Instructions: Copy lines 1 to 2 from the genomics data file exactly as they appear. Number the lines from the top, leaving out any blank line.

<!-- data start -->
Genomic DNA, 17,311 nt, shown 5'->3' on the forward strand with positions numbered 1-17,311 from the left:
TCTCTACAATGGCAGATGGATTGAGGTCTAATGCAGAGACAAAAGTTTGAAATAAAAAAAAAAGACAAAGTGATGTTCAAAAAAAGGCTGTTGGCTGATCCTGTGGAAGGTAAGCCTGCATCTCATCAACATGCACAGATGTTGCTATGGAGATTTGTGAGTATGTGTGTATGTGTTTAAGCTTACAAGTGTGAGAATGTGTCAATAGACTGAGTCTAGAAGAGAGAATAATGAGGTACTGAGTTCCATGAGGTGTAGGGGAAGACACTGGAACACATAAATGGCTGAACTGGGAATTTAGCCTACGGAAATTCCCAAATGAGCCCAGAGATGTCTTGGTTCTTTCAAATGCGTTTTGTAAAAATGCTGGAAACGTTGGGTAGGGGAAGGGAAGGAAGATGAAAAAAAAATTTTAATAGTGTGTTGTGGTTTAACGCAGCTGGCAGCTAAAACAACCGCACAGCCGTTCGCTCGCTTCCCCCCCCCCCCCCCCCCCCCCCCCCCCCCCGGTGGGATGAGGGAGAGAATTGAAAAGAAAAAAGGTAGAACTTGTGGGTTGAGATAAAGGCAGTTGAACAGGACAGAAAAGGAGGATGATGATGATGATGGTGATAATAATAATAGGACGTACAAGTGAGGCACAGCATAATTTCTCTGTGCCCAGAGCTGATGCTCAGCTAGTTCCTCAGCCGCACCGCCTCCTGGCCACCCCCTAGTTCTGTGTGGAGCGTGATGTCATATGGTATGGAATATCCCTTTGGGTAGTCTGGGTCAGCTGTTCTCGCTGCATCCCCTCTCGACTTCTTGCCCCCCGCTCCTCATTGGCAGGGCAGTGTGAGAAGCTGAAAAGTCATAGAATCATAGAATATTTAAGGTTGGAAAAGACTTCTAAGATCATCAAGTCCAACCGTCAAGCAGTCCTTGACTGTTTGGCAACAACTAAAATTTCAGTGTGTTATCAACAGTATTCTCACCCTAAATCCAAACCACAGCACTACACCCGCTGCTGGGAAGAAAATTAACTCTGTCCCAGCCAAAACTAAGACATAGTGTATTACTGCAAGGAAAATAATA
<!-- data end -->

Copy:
Genomic DNA, 17,311 nt, shown 5'->3' on the forward strand with positions numbered 1-17,311 from the left:
TCTCTACAATGGCAGATGGATTGAGGTCTAATGCAGAGACAAAAGTTTGAAATAAAAAAAAAAGACAAAGTGATGTTCAAAAAAAGGCTGTTGGCTGATCCTGTGGAAGGTAAGCCTGCATCTCATCAACATGCACAGATGTTGCTATGGAGATTTGTGAGTATGTGTGTATGTGTTTAAGCTTACAAGTGTGAGAATGTGTCAATAGACTGAGTCTAGAAGAGAGAATAATGAGGTACTGAGTTCCATGAGGTGTAGGGGAAGACACTGGAACACATAAATGGCTGAACTGGGAATTTAGCCTACGGAAATTCCCAAATGAGCCCAGAGATGTCTTGGTTCTTTCAAATGCGTTTTGTAAAAATGCTGGAAACGTTGGGTAGGGGAAGGGAAGGAAGATGAAAAAAAAATTTTAATAGTGTGTTGTGGTTTAACGCAGCTGGCAGCTAAAACAACCGCACAGCCGTTCGCTCGCTTCCCCCCCCCCCCCCCCCCCCCCCCCCCCCCCGGTGGGATGAGGGAGAGAATTGAAAAGAAAAAAGGTAGAACTTGTGGGTTGAGATAAAGGCAGTTGAACAGGACAGAAAAGGAGGATGATGATGATGATGGTGATAATAATAATAGGACGTACAAGTGAGGCACAGCATAATTTCTCTGTGCCCAGAGCTGATGCTCAGCTAGTTCCTCAGCCGCACCGCCTCCTGGCCACCCCCTAGTTCTGTGTGGAGCGTGATGTCATATGGTATGGAATATCCCTTTGGGTAGTCTGGGTCAGCTGTTCTCGCTGCATCCCCTCTCGACTTCTTGCCCCCCGCTCCTCATTGGCAGGGCAGTGTGAGAAGCTGAAAAGTCATAGAATCATAGAATATTTAAGGTTGGAAAAGACTTCTAAGATCATCAAGTCCAACCGTCAAGCAGTCCTTGACTGTTTGGCAACAACTAAAATTTCAGTGTGTTATCAACAGTATTCTCACCCTAAATCCAAACCACAGCACTACACCCGCTGCTGGGAAGAAAATTAACTCTGTCCCAGCCAAAACTAAGACATAGTGTATTACTGCAAGGAAAATAATA